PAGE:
1. OK Computer
1. Airbag 2. Paranoid Android 3. Subterranean Homesick Alien 4. Exit Music (For a Film) 5. Let Down 6. Karma Police 7. Fitter Happier 8. Electioneering 9. Climbing Up the Walls 10. No Surprises 11. Lucky 12. The Tourist
OK Computer is a rare album, a musical triumph on the one hand, but on the other a profound and culturally significant commentary on an increasingly mechanised and consequently impersonal society moving into the 21st century. Such was its significance that the album remains relevant in 2014, it also helped shape a new direction of popular British music that would see the rise of alternative groups during the early 2000s.
As a group Radiohead had by this stage released Pablo Honey – an album very much a product of its time and a more transitional effort it The Bends where the group appeared to make a more concerted effort to define their own sound. OK Computer perhaps doesn’t represent the arrival at their sonic destination in light of what we witnessed with later releases however it was the first major stop on the line. While The Bends stood out more for its quality within the Britpop scene than as a pioneering achievement OK Computer emphatically succeeded on both accounts.
Amidst the irony of Radiohead making extensive use of technology to deliver a message of disillusionment with the modern age lies a musical masterpiece. Representing the first occasion where Radiohead really began to master rhythm, OK Computer showcases some interesting rhythmic moments, most notably the 7/8 time signature change in ‘Paranoid Android’. Also of significance are the deeply layered and cleverly constructed arrangements throughout the album, from the counterpoint-heavy arpeggios that underpin ‘Let down’ to the sparse and down-tempo ‘The Tourist’. Colin Greenwood once again provides bass-lines that strike a pleasing balance between rhythmic and melodic elements, including the unfinished yet distinctive line on the opening track ‘Airbag’. Johnny Greenwood and Ed O’Brian experiment with various effects and techniques to provide a mixture of subtle textural backdrops as well as some clever riffs and licks to provide further musical interest.
Lyrically OK Computer speaks from a lonely and inadequate place in a society that appears to grow more and more connected every day, culminating in the suicidal undertones of ‘No Surprises’. ‘Let Down’ perhaps best personifies the identity of the disaffected and lost narrator…
Motorways and tramlines
Starting and then stopping
Taking off and landing
The emptiest of feelings
Clinging onto bottles
And when it comes it's so so disappointing
While lyrically OK Computer is not entirely melancholy and mellow – ‘Electioneering’ harks back to the aggressiveness of some earlier efforts the overriding theme of dissatisfaction with the modern world is forever present. Whether it be for Thom York’s fear of cars (‘Airbag’) or an in-joke within the band (‘Karma Police’) that in fact appears to express considerable angst and an anti-establishment theme.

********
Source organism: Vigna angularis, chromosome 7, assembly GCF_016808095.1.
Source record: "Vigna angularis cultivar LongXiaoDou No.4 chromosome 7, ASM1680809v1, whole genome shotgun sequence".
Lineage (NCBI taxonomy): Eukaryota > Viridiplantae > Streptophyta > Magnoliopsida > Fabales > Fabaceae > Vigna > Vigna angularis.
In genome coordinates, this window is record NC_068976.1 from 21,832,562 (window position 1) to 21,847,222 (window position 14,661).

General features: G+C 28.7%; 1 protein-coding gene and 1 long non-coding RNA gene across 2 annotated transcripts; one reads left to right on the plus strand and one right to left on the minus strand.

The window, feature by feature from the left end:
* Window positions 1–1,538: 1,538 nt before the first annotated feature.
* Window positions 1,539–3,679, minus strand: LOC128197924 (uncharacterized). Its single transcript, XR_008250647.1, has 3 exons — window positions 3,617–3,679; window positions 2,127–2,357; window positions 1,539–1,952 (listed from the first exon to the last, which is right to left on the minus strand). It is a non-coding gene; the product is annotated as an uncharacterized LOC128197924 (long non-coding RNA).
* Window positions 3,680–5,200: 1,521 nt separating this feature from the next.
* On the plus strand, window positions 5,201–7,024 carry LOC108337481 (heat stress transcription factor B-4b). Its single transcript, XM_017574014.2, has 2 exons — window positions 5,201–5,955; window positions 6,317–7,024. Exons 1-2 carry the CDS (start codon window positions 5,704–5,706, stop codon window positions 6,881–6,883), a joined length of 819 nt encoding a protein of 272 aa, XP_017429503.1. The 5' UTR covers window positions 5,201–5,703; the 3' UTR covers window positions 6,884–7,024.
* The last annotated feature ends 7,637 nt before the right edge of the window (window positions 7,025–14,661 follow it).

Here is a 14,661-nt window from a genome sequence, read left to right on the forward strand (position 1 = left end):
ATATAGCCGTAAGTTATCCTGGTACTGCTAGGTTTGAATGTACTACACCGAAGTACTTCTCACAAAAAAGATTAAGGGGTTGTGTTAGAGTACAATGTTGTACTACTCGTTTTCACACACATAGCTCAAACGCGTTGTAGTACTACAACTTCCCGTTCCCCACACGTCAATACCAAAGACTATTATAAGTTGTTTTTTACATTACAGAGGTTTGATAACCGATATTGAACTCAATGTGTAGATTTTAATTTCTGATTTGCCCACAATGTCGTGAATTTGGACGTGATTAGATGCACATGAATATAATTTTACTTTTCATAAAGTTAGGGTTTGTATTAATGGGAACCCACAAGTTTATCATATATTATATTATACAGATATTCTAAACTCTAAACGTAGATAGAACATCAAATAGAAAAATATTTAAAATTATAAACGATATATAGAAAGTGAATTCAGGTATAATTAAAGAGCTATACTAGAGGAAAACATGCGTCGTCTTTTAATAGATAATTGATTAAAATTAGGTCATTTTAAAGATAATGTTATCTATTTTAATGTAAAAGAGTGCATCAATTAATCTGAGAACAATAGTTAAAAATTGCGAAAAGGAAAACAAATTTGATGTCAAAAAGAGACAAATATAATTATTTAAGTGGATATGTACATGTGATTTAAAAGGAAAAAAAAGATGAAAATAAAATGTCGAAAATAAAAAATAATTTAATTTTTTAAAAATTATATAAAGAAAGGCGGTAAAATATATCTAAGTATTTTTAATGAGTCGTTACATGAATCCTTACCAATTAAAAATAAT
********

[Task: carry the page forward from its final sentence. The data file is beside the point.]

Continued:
What set OK Computer apart though is the intricate textures that show a maturity well beyond what was achieved on Pablo Honey and to a lesser extent The Bends. Thematically the use of texture is superb, particularly when the screeching asylum feel of ‘Climbing up the Walls’ makes way for the xylophones and acoustic guitar of the lullaby ‘No Surprises’. The processed guitars of Subterranean Homesick Alien create an isolated and off-worldy feel, while Ed O’Brian’s strumming of the strings above the nut during ‘Lucky’ achieves a similar effect. Not to mention the various beeps and bops that punctuate ‘Airbag’, the screeching guitars as ‘Karma Police’ fades out or the robotic voice that reads the melancholy self-help guide that is ‘Fitter Happier’.
OK Computer is also the album that spawned perhaps one of the greatest songs every written in ‘Paranoid Android’, and one cannot evaluate the album effectively without touching upon it. The six-minute epic is almost like a snapshot of the entire album, ranging from the aggressive hard-rock of the middle section to the slow, sombre 3rd part written by Johnny Greenwood. This is perhaps proof of Radiohead’s incredible song writing talent, as well as their ability to build upon a foundation of a song. Small details such as the layered vocal harmonies in the 3rd section and the dissonant chromatics in Greenwood’s intense guitar solo punctuate the song beautifully. While the lyrics are seemingly nonsensical at times and Radiohead have been predictably vague about their meaning the profound nature of Thom Yorke desperately wailing cries of “Rain down on me” can only be described as utterly profound.
All in all, OK Computer is a rare gem, influential, musically detailed and interesting without being overbearing, and the quintessential soundtrack to disengagement with modern society.
Write-up by Maximas